Address: School of Social & Political Science, Chrystal Macmillan Building, University of Edinburgh
City: Edinburgh, Scotland - EH8 9LD
Country: United Kingdom
Meryl Kenny is Lecturer in Gender and Politics at the University of Edinburgh. She has published widely on aspects of gender and political institutions, political parties, women's representation and gender quotas, including Gender and Political Recruitment (Palgrave, 2013), as well as articles in European Journal of Political Research, Government & Opposition, Politics & Gender, Publius: The Journal of Federalism, Parliamentary Affairs, amongst others. She is Co-Director of the Feminism and Institutionalism International Network (www.femfiin.com), Chair of the UK Political Studies Association's Equality and Diversity Committee, and also co-convenes the University of Edinburgh's Gender and Politics Research Group (https://genderpoliticsatedinburgh.wordpress.com). She is a member of the steering group for the cross-party Women 5050 campaign for legal gender quotas in Scotland (http://www.women5050.org).
Gender and Politics
Political Parties and Interest Groups
Comparative Political Institutions
Representation and Electoral Systems
The 2014 European Parliament (EP) elections produced a record proportion of women MEPs overall (37 per cent). Yet, these results vary widely across countries and parties. This article aims to explain these variations, evaluating not only who the elected representatives of the 8th EP are, but also how they got there. Are the paths to the EP the same for women and men? Are there gender differences in terms of MEPs’ political experience? A unique dataset listing more than 700 elected MEPs and their background, party and country characteristics is used to empirically examine who makes it to the EP and through which route. The results of the analysis suggest no significant gender differences in the pathways to the EP. Yet, parties matter: more women were elected to the 8th EP from left‐wing than from right‐wing or ‘new’ parties, and both men and (especially) women representing right‐wing parties tend to be politically more experienced than their fellow MEPs from other types of parties. Furthermore, it is found that men are more likely than women to be promoted straight from party office to the EP, suggesting that some pathways to the EP are less open to women than others.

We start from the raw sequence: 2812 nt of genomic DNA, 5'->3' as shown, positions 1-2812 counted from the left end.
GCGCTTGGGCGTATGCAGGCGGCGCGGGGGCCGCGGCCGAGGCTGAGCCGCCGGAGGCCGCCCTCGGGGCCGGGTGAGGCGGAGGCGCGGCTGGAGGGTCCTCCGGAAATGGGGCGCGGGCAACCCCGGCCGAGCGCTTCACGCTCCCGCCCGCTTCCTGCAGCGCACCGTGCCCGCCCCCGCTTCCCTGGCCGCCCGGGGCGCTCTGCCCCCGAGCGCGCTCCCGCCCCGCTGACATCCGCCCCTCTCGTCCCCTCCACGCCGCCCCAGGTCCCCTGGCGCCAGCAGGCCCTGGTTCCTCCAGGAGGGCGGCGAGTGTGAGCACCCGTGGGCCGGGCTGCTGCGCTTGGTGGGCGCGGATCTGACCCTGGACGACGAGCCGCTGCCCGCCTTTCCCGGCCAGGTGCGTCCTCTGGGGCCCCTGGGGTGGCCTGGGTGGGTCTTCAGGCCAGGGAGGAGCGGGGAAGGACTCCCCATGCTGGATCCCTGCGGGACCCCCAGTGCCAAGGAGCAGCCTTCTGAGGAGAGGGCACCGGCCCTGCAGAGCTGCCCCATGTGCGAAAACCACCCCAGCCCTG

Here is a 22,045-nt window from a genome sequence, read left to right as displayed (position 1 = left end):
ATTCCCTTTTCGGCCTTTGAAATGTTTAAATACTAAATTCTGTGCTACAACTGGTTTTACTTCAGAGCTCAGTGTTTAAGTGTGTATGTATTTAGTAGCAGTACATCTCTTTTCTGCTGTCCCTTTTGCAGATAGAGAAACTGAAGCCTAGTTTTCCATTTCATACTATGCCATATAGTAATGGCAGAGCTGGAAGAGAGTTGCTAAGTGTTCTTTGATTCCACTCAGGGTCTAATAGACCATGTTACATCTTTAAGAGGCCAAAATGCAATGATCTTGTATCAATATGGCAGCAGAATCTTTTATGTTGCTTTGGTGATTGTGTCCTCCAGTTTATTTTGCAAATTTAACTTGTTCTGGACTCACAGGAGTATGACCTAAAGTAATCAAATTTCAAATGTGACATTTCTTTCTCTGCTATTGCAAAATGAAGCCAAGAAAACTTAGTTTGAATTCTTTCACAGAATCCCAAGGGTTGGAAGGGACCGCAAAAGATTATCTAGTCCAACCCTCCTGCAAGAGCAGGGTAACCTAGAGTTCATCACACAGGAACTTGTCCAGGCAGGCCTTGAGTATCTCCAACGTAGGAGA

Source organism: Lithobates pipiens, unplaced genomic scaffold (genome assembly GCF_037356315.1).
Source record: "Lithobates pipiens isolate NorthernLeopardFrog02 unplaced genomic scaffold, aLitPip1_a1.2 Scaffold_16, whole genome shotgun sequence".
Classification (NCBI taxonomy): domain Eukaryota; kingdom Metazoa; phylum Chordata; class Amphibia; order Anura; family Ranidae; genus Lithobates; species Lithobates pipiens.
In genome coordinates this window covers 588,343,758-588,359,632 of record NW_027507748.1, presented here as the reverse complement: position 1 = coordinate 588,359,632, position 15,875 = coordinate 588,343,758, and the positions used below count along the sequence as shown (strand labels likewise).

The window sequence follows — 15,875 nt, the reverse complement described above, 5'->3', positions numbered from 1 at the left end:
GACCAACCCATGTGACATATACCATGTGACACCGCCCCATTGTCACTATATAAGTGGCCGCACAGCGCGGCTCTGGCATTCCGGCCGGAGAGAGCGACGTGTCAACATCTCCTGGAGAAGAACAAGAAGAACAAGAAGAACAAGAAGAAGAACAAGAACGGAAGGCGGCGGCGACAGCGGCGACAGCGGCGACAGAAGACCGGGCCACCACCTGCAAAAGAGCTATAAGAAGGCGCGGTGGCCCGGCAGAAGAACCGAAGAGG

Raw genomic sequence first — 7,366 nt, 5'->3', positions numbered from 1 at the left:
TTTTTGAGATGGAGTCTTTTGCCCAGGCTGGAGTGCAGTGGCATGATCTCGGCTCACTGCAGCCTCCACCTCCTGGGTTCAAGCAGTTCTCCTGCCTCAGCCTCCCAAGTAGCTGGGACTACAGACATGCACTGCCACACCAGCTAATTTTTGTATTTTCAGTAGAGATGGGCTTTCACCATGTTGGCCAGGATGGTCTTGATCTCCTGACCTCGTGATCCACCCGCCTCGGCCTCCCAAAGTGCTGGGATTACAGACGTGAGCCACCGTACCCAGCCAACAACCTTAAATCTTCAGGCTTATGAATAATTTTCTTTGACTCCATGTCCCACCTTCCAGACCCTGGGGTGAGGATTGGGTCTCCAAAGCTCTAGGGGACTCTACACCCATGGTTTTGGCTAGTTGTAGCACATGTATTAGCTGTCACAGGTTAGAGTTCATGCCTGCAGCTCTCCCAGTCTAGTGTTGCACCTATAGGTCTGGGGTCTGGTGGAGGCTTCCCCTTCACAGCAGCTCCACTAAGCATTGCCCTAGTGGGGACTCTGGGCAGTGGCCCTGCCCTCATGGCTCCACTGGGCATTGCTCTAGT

This contribution evaluates the theoretical and methodological challenges of researching the gendered dynamics of candidate selection in comparative perspective. It argues that comparative studies should take into account not only the gendered nature of political parties and their wider institutional context, but must also investigate the informal aspects of the selection process and their gendered consequences. The article explores these dynamics by revisiting original in-depth research on the candidate selection process in two different settings – Thailand and Scotland. Using a common analytical framework, the article reflects on this work and points to two key aspects of the interaction between formal and informal rules – the gendered consequences of informal party recruitment and of local influence over candidate selection – which are critically important for understanding the continuity of male political dominance and female under-representation. The article concludes by outlining a research agenda for comparative work on gender, institutions and candidate selection and pointing to future directions for work in this area.
Political parties can make or break women's attempts to stand for political office, yet there have been surprisingly few systematic studies into the 'secret garden' of political recruitment. This book investigates this under-researched area, bringing together insights from feminist and new institutional theory to explore and understand the gendered dynamics of institutional innovation and change in candidate selection and recruitment. Drawing on an original empirical case study of candidate selection in post-devolution Scotland, Gender and Political Recruitment highlights the complex and gendered dynamics of institutional design, continuity and change in the political recruitment process and illustrates the difficulties of reforming recruitment in the face of powerful institutional and gendered legacies.